Twitter is not as simple as it might appear. Although you are limited to 140 characters, it can be quite difficult creating something meaningful in that small space.
Twitter stands alone in its ability to create a huge, relevant audience quickly, but since you cannot target groups of followers with messages (at least yet), it sometimes feels like you are throwing a message out to a big silent world. The platform is great at making initial connections which can lead to reliable reach on another platform like a blog or podcast.
Instagram — One of the reasons this platform is so popular is that it is so easy to use. Snap a photo and post. This is one of the reasons that Instagram is used at work more than any other platform (85% of its users do so!). In fact it is probably unique among platforms in its opportunity to create connection with relatively little work. Another advantage is that there is no timeline editing. Every subscriber has an equal chance of seeing what you post. But like Twitter, your content is somewhat ephemeral as it slowly sinks to the bottom of the news feed.
Pinterest is the only platform in the box of “low work, high reach.” Primarily, you are creating audience value by curating content (rather than creating content) from other sources on the web into logical pages that will inspire and entertain. And if you do an excellent job with curation, you can build a very loyal audience. One sign of the platform’s ability to create an active audience is that “pinned” items drive more web traffic than any other platform.
Google+ is the most mysterious of all the platforms. Is it vital and vibrant? Or, is it a desolate ghost town? The answer is, “both.”
Despite the cries of its stalwart defenders, Google+ is simply not a mainstream public platform. Most people simply don’t care about the SEO benefits. It’s never mentioned on TV, you don’t see businesses asking for a follow on G+, and it’s not on the radar screen of Millennials. So your access to mainstream consumers is extremely limited.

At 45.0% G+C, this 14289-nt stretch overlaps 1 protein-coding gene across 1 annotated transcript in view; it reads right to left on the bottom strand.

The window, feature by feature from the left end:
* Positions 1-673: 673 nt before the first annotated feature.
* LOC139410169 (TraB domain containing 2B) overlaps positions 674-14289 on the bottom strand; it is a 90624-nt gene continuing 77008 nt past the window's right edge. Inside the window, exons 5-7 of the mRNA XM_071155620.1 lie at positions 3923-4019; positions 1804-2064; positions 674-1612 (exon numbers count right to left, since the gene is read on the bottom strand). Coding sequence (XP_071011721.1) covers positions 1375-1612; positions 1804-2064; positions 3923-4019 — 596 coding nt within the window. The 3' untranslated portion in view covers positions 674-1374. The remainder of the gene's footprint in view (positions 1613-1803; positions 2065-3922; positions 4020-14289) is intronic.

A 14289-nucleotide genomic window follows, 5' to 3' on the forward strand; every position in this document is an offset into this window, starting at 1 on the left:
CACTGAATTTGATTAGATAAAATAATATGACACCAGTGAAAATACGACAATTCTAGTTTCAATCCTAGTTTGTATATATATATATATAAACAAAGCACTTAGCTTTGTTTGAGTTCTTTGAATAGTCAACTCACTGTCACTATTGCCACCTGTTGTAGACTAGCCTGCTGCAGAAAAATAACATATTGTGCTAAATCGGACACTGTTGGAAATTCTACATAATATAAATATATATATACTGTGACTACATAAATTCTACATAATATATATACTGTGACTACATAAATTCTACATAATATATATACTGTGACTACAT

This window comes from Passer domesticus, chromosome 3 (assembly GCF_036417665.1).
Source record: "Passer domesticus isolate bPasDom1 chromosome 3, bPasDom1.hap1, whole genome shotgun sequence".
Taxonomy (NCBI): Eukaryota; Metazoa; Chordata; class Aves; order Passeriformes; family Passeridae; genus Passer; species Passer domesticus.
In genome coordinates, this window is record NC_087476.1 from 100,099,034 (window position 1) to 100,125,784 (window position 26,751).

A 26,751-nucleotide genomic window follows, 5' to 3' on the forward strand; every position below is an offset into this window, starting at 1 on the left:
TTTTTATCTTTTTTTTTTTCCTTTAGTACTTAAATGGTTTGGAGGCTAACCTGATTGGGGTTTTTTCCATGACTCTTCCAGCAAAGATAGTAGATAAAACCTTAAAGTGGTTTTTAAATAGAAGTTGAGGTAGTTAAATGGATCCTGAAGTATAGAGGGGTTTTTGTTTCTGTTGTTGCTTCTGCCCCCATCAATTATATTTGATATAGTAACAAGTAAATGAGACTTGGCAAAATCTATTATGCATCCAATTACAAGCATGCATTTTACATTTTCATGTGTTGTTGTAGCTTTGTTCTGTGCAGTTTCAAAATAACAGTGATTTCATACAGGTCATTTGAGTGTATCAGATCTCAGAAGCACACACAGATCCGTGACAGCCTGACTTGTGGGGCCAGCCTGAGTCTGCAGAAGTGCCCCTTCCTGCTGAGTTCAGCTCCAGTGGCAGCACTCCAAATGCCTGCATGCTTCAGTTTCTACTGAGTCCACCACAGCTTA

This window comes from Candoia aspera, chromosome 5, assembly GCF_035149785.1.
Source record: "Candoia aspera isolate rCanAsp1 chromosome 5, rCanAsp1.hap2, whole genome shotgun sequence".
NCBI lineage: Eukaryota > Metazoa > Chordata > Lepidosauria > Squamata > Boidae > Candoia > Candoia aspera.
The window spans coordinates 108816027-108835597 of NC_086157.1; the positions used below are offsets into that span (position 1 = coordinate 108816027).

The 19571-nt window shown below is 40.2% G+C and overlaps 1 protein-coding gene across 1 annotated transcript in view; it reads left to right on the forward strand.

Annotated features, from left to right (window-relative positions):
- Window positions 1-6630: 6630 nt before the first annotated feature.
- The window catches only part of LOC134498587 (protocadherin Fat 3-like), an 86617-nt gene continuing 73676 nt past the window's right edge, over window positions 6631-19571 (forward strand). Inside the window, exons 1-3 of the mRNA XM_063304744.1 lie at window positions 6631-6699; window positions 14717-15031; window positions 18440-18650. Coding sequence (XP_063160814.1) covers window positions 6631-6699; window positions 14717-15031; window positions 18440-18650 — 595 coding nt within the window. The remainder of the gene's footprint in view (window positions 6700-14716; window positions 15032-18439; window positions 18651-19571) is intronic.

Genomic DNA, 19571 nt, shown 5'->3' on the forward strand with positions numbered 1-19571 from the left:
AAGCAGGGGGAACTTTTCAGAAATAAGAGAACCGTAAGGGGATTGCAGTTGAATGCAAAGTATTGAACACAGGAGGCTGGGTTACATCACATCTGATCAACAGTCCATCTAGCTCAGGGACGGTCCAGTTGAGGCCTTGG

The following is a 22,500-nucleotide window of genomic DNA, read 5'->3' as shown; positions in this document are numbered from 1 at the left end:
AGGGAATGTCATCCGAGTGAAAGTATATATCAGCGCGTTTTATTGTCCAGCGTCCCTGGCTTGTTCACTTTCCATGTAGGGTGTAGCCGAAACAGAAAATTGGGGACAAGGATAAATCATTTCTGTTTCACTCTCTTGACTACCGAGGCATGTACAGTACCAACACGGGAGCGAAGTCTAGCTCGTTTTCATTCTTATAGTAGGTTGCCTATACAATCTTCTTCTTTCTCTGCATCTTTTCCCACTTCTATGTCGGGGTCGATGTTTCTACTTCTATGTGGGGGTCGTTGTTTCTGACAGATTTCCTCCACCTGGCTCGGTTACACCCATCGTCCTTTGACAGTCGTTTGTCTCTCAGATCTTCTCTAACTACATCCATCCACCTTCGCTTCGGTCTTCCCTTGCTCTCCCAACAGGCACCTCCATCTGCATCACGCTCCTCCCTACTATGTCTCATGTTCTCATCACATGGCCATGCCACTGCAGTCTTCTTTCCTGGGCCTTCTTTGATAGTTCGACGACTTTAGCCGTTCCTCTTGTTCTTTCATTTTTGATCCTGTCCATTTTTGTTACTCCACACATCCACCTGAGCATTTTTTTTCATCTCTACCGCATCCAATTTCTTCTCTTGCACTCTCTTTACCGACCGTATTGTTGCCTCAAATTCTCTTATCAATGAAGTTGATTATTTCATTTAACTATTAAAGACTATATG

However, G+ is nearly unparalleled in its ability to create passionate communities of fans who rally around a cause, a subject, or a person. There are wonderful communities dedicated to photography, cars, and tech, for example. You can certainly build an actionable audience on G+ but the platform trends toward the left on the chart because of its limited scope.
Facebook is like a gambling addiction. You keep putting more and more money into it because the idea of a huge payoff is so intoxicating. You can’t ignore Facebook. It’s huge and popular but in many ways, it’s the most difficult platform to navigate.
- To really succeed, you must be a conversational brand, or become one (not easy or cheap).
- It takes a lot of money and effort to build an audience — but then Facebook keeps you away from them. Facebook severely limits access to your audience. Read this post on the decline in Facebook organic reach to learn more about that.
- While Facebook seems simple (and free!) it’s not. To get your content on to a timeline, you probably need to spend a lot on quality, promotion, or both.
If you are celebrity or a beloved and established brand in your community, Facebook might be ideal. If you are a regional company that hauls hazardous waste, maybe not. For that reason, it’s difficult to put it in any one place on this diagram. There are so many complicating factors.
Reddit hosts an unparalleled number of content-centric communities. It’s kind of a combination of Google+, Forums, and blogging. Like G+, people are passionate about the platform and their communities. Like forums, people will go to great lengths to help each other, and like blogging, there is an emphasis on thought-provoking, original content. There are Reddit communities for almost any topic but forget about promoting your local pizza business. Any form of commercial display is likely to get you kicked out.
LinkedIn — A year ago, LinkedIn would have been down low in the “low work-low audience” block with Twitter. Sure, it’s a great place to look for a job but there just was not much socialization going on there. That has all changed with its new emphasis on publishing. Now, any member can use LinkedIn as a blogging forum and tap into the potential exposure of LinkedIn’s vast audience.